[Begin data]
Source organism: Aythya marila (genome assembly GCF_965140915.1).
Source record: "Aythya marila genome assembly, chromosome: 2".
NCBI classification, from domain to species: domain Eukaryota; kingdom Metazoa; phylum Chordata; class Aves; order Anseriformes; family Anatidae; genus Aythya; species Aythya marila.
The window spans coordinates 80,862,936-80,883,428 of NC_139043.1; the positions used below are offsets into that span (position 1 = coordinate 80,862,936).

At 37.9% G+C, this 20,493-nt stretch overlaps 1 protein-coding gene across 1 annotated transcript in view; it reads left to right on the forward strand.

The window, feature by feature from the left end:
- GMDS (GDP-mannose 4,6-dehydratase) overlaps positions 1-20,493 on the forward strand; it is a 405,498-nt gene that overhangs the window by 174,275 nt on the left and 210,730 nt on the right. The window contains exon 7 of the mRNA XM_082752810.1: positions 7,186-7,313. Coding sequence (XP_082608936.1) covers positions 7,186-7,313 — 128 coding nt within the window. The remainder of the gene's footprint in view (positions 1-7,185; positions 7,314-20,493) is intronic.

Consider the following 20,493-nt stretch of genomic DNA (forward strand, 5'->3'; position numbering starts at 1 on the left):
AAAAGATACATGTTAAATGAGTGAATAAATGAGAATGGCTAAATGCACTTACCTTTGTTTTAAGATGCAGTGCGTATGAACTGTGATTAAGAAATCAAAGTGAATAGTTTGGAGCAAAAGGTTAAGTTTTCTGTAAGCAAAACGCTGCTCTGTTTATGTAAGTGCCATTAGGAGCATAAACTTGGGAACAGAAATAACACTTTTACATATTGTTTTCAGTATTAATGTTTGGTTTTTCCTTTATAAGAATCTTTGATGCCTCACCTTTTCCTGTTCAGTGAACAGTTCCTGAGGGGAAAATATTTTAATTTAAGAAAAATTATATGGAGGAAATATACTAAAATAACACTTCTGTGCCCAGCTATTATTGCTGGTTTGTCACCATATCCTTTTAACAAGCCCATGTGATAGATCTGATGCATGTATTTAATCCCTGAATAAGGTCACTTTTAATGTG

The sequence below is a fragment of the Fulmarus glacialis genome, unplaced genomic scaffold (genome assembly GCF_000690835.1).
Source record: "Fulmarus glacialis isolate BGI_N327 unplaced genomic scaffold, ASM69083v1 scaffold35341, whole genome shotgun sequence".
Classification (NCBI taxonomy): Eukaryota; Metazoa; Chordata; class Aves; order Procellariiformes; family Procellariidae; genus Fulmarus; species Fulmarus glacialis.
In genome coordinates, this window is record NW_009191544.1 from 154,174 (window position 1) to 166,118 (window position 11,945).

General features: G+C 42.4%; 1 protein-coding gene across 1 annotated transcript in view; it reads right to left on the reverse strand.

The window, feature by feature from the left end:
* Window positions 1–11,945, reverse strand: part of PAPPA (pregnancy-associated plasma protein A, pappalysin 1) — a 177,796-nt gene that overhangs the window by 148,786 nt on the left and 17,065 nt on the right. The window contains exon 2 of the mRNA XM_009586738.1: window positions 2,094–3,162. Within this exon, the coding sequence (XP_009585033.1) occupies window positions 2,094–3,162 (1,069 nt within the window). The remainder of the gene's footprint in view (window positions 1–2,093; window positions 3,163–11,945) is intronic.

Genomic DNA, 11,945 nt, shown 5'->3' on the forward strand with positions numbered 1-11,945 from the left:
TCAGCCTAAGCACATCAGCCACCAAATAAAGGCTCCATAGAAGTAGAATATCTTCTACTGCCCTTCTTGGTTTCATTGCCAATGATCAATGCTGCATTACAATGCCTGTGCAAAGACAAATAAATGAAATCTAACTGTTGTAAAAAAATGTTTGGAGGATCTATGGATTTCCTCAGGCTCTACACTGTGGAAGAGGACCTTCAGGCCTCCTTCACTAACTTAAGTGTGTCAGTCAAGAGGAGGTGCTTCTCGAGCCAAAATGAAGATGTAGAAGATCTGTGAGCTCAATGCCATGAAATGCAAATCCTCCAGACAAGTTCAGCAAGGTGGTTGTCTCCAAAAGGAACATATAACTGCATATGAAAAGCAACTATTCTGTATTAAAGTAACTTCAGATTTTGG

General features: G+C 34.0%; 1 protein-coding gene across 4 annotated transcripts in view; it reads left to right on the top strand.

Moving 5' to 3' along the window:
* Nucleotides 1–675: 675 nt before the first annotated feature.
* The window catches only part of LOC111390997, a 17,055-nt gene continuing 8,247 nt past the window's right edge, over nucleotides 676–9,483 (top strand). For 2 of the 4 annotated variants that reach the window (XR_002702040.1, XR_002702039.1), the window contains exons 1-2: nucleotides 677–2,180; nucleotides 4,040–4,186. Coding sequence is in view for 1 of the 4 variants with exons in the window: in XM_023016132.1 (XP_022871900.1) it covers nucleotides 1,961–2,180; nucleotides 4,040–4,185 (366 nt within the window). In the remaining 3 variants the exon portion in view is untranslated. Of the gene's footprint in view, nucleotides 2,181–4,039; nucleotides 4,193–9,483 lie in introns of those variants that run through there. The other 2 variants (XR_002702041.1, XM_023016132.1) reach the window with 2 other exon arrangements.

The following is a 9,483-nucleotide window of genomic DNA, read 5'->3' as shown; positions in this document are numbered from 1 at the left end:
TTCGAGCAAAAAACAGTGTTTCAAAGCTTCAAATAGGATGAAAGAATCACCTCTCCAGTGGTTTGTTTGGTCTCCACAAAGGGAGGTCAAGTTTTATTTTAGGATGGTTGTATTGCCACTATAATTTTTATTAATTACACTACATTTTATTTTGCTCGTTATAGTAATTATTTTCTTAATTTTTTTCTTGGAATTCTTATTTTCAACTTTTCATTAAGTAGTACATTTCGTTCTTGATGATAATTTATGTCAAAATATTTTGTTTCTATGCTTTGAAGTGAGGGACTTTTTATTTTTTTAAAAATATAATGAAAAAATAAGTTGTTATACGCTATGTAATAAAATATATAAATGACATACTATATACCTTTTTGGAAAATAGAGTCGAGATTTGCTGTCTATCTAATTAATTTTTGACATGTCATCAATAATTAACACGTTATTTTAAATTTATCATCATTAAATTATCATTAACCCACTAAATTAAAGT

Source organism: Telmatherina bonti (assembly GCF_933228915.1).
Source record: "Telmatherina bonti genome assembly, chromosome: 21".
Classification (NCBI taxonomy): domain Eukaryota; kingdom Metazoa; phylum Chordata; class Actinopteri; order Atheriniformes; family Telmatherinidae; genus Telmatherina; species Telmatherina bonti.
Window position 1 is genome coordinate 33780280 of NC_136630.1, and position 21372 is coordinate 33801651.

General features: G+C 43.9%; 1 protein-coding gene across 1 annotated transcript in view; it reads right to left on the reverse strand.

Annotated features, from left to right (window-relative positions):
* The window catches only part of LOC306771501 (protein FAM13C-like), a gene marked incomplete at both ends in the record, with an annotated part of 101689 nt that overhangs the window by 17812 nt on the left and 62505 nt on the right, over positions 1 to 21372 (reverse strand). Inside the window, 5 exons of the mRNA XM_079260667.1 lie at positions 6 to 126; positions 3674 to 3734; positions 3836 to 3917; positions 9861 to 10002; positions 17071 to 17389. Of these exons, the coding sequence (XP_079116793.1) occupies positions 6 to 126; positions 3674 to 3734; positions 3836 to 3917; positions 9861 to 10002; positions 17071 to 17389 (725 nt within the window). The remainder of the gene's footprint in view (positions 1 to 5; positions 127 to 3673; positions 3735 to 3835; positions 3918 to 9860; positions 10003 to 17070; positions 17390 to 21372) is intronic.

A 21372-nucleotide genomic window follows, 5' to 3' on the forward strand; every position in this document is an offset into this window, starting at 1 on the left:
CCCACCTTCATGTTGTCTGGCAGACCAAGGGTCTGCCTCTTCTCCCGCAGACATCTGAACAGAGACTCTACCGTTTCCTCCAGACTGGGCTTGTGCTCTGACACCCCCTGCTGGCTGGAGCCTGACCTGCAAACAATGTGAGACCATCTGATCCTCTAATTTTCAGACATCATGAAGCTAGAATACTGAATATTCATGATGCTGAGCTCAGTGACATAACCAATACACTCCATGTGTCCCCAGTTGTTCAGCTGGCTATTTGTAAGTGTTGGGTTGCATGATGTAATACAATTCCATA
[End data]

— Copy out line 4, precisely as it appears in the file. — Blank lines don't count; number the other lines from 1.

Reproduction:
The window spans coordinates 80,862,936-80,883,428 of NC_139043.1; the positions used below are offsets into that span (position 1 = coordinate 80,862,936).